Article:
A plethora of examples of non-apoptotic roles for apoptotic molecules have been reported. However, the vast majorities of these examples are for Bcl2 family members or caspases and rarely have the non-apoptotic signaling events downstream of the apoptotic molecules been elucidated [22, 23, 24]. The DR5 pathway has been implicated in the non-apoptotic role of inducing intestinal cell differentiation, but again the downstream signaling molecules were not determined . With respect to myogenesis, a role for caspase-3 has been documented at several steps. Firstly, caspase-3 activity is required to remove Pax7, allowing myoblast stem cells to switch from self-renewal to differentiation competence . Secondly, after myoblasts have been switched from GM to DM, caspase-3 mediated CAD (caspase-activated DNase) activation plays a role in the chromatin modification and subsequent expression of p21, one of the key molecules required for cell cycle exit . Further, in DM, caspase-3 activation has been linked to the subsequent activation of p38 . Multiple roles for p38 signaling during skeletal myoblast differentiation has also been well characterized . These elegant studies carefully documented the molecular effects of caspase-3 and p38 signaling that contribute to the differentiation process in skeletal myoblasts. However, these studies did not address the mechanism(s) responsible for caspase-3 activation. Moreover, these studies were focused on signaling events that occur once myoblasts were cultured in DM.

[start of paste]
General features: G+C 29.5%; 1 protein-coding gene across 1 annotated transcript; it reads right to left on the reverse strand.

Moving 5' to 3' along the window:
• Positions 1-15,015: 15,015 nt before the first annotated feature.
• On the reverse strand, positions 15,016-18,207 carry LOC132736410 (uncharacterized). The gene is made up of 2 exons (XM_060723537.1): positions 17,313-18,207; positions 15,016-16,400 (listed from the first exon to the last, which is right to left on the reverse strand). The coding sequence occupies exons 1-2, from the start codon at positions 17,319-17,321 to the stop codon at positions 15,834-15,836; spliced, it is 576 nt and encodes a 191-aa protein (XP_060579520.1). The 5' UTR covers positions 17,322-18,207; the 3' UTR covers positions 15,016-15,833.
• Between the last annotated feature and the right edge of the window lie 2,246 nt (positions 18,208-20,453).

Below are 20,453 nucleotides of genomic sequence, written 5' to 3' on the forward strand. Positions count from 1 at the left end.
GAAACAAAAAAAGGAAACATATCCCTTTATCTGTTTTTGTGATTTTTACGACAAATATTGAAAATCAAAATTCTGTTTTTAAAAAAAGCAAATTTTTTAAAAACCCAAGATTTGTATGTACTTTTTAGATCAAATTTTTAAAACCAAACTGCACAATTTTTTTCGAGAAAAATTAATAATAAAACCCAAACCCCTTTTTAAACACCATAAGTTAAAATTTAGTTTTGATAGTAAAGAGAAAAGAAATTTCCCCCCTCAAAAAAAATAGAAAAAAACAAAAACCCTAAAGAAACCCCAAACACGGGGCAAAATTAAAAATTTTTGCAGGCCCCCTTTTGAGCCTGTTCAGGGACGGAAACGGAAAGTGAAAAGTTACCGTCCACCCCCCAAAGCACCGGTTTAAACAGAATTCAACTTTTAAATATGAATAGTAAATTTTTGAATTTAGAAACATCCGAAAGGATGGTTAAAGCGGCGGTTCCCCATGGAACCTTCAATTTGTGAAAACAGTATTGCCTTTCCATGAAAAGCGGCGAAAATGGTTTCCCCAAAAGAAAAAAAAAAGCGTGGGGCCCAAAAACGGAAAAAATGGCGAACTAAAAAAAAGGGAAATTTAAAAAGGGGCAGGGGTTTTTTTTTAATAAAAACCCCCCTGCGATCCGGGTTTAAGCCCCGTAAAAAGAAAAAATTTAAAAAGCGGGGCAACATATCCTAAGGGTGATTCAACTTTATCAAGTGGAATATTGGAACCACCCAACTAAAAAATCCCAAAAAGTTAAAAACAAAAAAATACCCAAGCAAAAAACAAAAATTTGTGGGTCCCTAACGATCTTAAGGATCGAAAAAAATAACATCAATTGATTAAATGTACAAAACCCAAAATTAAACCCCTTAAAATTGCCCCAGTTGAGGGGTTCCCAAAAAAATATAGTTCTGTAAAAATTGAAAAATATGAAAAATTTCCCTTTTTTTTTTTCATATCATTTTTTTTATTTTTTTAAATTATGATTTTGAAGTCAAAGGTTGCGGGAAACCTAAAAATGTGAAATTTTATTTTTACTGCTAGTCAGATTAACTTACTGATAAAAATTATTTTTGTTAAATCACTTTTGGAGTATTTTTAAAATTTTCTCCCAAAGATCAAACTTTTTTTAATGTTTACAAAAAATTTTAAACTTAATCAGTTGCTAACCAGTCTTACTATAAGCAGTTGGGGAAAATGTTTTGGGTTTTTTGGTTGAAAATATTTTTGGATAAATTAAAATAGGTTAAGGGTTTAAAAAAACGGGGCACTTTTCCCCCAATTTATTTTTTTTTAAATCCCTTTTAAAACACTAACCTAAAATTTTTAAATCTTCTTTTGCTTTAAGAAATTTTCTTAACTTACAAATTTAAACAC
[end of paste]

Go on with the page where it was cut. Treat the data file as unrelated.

Our studies were focused on signaling that occurs in GM. Herein, we idenitfy the molecules responsive to basal DR5 signaling in GM that serve to maintain MyoD expression and allow for subsequent differentiation in DM. Specifically, we document that basal DR5/caspase signaling in GM leads to constitutive phosphorylation and activation of the p38 kinase which in turn phosphorylates and activates SRF, driving the expression of MyoD. The significance of SRF activity in driving MyoD expression in skeletal myoblasts in both GM and DM has been well documented [14, 30]. In DM, SRF activity has been shown to be regulated by RhoA . Given that SRF is by definition serum responsive via Ras pathway signaling to the ternary complex factor (TCF) , further exploration of other mechansims contributing to the activation of SRF in GM has not been exhaustively addressed. Our data support a model whereby basal DR5 signaling through caspase-mediated activation of p38 plays a role in maintaining SRF activation and subsequent MyoD expression in GM.
This work was supported by NIH grant AR053857 and funds awarded by Cleveland State and the Center for Gene Regulation in Health and Disease to C. M. Weyman.
The authors have no competing interests to declare.